Given our long-standing support for Mahoning County Probate Court Judge Robert N. Rusu, we find ourselves on the horns of a dilemma.
A complaint has been filed with the Ohio Supreme Court’s Board of Professional Conduct against the judge alleging he failed to recuse himself from at least 200 cases in which he previously had served as an attorney.
State Disciplinary Counsel Scott J. Drexel of the Supreme Court’s Office of Disciplinary Counsel filed the complaint and is asking the board to find Rusu in violation of the Ohio Rules of Professional Conduct and the Code of Judicial Conduct.
To be clear, Rusu, who has been on the bench since 2014, is not facing criminal charges, nor is he accused of using his public position for personal gain. Neither has he been charged with doing favors for friends.
At most, the complaint filed by Drexel amounts to poor judgment.
Rusu insists he has done nothing wrong and that the complaint against him is based on an incorrect reading of the codes of conduct.
Nonetheless, there’s a cloud of suspicion hanging over him that has given us pause.
What he is accused of doing does not rise to the level of high crimes and misdemeanors, but given the long history of misbehavior by public officials in the Mahoning Valley, we are not prepared to shrug off the allegations against the probate judge.
Indeed, we have invested a considerable amount of time researching Rule 2.11 of the Code of Judicial Conduct. We received guidance from a lawyer who has long served as our editorial legal adviser.
He concluded that Rusu’s involvement as the judge in cases he handled as a probate lawyer did not violate the judicial codes because there was nothing controversial about them.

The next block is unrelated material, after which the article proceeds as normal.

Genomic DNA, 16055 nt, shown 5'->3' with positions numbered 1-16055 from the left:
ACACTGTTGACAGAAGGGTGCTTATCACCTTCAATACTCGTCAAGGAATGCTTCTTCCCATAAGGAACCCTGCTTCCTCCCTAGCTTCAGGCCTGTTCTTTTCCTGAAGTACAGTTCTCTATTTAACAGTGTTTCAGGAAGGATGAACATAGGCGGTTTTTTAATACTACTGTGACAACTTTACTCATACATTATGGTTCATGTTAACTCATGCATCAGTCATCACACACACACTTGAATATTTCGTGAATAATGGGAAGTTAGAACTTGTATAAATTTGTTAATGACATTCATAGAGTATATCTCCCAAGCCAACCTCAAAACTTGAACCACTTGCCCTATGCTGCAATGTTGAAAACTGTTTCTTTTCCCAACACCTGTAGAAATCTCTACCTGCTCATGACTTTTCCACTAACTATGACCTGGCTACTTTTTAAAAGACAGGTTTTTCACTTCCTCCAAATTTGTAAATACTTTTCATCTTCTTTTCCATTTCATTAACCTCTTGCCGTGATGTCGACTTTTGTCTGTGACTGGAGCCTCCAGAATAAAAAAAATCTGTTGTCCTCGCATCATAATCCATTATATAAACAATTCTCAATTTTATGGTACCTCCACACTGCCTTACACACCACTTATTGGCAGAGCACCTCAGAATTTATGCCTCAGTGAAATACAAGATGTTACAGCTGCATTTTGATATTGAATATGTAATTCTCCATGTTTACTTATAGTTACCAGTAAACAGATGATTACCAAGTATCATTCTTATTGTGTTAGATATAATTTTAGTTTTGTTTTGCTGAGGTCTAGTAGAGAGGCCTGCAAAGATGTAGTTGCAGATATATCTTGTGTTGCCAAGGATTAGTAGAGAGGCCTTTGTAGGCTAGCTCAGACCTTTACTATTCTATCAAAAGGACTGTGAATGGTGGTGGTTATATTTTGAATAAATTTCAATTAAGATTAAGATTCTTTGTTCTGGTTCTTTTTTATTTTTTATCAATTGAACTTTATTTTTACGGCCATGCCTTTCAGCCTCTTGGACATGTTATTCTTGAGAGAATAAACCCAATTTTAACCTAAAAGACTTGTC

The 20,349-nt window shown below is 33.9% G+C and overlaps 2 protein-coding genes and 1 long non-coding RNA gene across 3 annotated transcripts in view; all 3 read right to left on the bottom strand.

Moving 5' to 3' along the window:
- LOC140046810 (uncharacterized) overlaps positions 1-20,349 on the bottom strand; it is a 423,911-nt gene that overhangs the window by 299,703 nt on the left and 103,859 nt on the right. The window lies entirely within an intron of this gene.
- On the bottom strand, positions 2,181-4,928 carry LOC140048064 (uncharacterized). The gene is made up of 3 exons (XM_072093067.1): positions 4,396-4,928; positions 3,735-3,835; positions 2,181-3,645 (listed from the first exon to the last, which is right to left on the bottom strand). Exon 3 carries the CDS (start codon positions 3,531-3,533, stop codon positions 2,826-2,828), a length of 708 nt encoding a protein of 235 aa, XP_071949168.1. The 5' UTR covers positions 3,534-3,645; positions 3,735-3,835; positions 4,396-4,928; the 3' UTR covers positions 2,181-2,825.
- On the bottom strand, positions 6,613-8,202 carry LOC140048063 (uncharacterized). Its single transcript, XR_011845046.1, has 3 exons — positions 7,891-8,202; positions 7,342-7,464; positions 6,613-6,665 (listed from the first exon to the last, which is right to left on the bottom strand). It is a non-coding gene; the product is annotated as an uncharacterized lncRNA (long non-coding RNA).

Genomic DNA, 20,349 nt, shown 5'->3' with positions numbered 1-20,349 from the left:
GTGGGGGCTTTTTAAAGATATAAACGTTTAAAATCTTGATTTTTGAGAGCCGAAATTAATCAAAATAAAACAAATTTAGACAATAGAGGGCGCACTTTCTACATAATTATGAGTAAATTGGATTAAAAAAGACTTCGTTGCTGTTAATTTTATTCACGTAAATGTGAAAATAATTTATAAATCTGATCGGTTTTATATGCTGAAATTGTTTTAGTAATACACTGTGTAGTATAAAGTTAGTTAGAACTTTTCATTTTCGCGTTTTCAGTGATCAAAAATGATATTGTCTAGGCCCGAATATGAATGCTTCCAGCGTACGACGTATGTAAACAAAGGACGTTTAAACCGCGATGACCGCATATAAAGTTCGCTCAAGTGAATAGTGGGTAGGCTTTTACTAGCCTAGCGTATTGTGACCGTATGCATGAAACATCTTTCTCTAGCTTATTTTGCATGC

Rusu also insisted that he did not benefit financially from the disposition of those cases. He pointed out that when he became probate judge, he cut his ties with the law firm in which he was a partner by selling his interest in the firm.
A UNIQUE COURT
The probate court is unique in that the judge largely administers the distribution of an estate’s assets and there rarely are litigants who contest such distribution.
Similarly, if a judge is asked to approve a fiduciary’s fees, and nobody challenges the propriety of those fees, presenting an invoice to the judge for his approval isn’t an adversarial matter.
Rusu has hired a prominent law firm out of Cincinnati and intends to challenge the disciplinary counsel’s reading of the codes of conduct during the hearing before the board of professional conduct.
We would urge all parties to move as expeditiously as possible to schedule the hearing because the longer the matter remains unresolved, the more the judge’s reputation will suffer.
The appearance of impropriety could be as egregious as an actual impropriety if an allegation of wrongdoing remains unresolved.
At this point, we must acknowledge that our immediate reaction to the filing of the complaint by the disciplinary counsel was to call for Judge Rusu’s resignation. But after a great deal of research and deliberation, we have concluded that such a call is unjustified.
A cursory reading of the allegations suggested that the judge had thrown caution to the wind by being involved in the cases that he had handled as a lawyer, and had benefited financially.
But we hit the pause button after taking a close look at the relevant codes and talking to our lawyer.
Rusu’s predecessor, former Probate Judge Mark Belinky, was investigated for engaging in a pattern of corrupt activity, tampering with records, bribery, money laundering, theft and theft in office.
Belinky resigned in 2014, and Gov. John R. Kasich appointed Rusu, a well-known, seasoned probate lawyer, to replace him.
Rusu won the general election that year, and since then has received high marks from lawyers who practice in the court.
We supported his appointment and endorsed him in the general election.
He has given us no reason to regret that decision.
But now, with the cloud of suspicion hanging over his head, we urge a quick resolution of the matter.